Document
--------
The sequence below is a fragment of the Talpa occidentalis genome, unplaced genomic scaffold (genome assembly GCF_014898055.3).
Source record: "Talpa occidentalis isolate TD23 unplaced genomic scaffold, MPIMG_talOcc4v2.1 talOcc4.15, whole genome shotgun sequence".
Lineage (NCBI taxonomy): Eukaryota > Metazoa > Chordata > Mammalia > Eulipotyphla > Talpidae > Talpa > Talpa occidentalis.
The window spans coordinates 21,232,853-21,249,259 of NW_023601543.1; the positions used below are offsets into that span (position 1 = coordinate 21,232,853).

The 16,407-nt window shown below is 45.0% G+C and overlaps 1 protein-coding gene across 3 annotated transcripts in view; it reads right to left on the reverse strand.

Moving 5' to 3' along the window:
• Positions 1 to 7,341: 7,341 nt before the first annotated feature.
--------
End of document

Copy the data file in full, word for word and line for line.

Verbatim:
The sequence below is a fragment of the Talpa occidentalis genome, unplaced genomic scaffold (genome assembly GCF_014898055.3).
Source record: "Talpa occidentalis isolate TD23 unplaced genomic scaffold, MPIMG_talOcc4v2.1 talOcc4.15, whole genome shotgun sequence".
Lineage (NCBI taxonomy): Eukaryota > Metazoa > Chordata > Mammalia > Eulipotyphla > Talpidae > Talpa > Talpa occidentalis.
The window spans coordinates 21,232,853-21,249,259 of NW_023601543.1; the positions used below are offsets into that span (position 1 = coordinate 21,232,853).

The 16,407-nt window shown below is 45.0% G+C and overlaps 1 protein-coding gene across 3 annotated transcripts in view; it reads right to left on the reverse strand.

Moving 5' to 3' along the window:
• Positions 1 to 7,341: 7,341 nt before the first annotated feature.